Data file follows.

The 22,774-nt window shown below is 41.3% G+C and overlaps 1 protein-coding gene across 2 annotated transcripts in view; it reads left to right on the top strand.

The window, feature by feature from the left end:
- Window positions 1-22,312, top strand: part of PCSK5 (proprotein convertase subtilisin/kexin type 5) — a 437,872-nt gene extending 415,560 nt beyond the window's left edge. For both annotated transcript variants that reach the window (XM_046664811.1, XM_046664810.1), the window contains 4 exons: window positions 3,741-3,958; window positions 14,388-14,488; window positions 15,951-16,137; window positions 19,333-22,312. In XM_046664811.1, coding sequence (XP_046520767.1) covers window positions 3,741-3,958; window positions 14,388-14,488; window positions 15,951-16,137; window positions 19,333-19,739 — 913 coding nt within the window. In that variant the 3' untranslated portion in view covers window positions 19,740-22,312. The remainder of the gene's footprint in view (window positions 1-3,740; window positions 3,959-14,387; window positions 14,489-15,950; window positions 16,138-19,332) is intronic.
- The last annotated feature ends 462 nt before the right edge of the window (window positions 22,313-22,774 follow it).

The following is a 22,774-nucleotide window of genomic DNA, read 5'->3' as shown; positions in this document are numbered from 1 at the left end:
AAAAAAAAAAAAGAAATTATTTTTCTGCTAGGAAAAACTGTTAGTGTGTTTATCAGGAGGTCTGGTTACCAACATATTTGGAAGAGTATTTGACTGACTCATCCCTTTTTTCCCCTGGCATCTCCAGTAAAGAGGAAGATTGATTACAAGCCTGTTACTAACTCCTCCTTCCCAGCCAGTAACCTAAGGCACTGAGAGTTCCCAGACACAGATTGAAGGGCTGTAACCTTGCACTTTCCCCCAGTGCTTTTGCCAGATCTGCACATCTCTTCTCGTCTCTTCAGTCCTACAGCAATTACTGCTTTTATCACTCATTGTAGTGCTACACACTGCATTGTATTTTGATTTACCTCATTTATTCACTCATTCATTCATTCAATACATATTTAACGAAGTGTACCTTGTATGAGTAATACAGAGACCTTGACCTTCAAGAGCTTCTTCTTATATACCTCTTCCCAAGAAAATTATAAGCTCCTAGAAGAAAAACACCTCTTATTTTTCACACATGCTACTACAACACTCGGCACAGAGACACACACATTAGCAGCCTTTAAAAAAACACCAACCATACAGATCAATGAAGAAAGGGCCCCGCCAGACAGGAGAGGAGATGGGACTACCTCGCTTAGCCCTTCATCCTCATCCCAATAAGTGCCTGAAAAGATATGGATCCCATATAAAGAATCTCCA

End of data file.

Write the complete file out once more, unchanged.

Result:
The 22,774-nt window shown below is 41.3% G+C and overlaps 1 protein-coding gene across 2 annotated transcripts in view; it reads left to right on the top strand.

The window, feature by feature from the left end:
- Window positions 1-22,312, top strand: part of PCSK5 (proprotein convertase subtilisin/kexin type 5) — a 437,872-nt gene extending 415,560 nt beyond the window's left edge. For both annotated transcript variants that reach the window (XM_046664811.1, XM_046664810.1), the window contains 4 exons: window positions 3,741-3,958; window positions 14,388-14,488; window positions 15,951-16,137; window positions 19,333-22,312. In XM_046664811.1, coding sequence (XP_046520767.1) covers window positions 3,741-3,958; window positions 14,388-14,488; window positions 15,951-16,137; window positions 19,333-19,739 — 913 coding nt within the window. In that variant the 3' untranslated portion in view covers window positions 19,740-22,312. The remainder of the gene's footprint in view (window positions 1-3,740; window positions 3,959-14,387; window positions 14,489-15,950; window positions 16,138-19,332) is intronic.
- The last annotated feature ends 462 nt before the right edge of the window (window positions 22,313-22,774 follow it).

The following is a 22,774-nucleotide window of genomic DNA, read 5'->3' as shown; positions in this document are numbered from 1 at the left end:
AAAAAAAAAAAAGAAATTATTTTTCTGCTAGGAAAAACTGTTAGTGTGTTTATCAGGAGGTCTGGTTACCAACATATTTGGAAGAGTATTTGACTGACTCATCCCTTTTTTCCCCTGGCATCTCCAGTAAAGAGGAAGATTGATTACAAGCCTGTTACTAACTCCTCCTTCCCAGCCAGTAACCTAAGGCACTGAGAGTTCCCAGACACAGATTGAAGGGCTGTAACCTTGCACTTTCCCCCAGTGCTTTTGCCAGATCTGCACATCTCTTCTCGTCTCTTCAGTCCTACAGCAATTACTGCTTTTATCACTCATTGTAGTGCTACACACTGCATTGTATTTTGATTTACCTCATTTATTCACTCATTCATTCATTCAATACATATTTAACGAAGTGTACCTTGTATGAGTAATACAGAGACCTTGACCTTCAAGAGCTTCTTCTTATATACCTCTTCCCAAGAAAATTATAAGCTCCTAGAAGAAAAACACCTCTTATTTTTCACACATGCTACTACAACACTCGGCACAGAGACACACACATTAGCAGCCTTTAAAAAAACACCAACCATACAGATCAATGAAGAAAGGGCCCCGCCAGACAGGAGAGGAGATGGGACTACCTCGCTTAGCCCTTCATCCTCATCCCAATAAGTGCCTGAAAAGATATGGATCCCATATAAAGAATCTCCA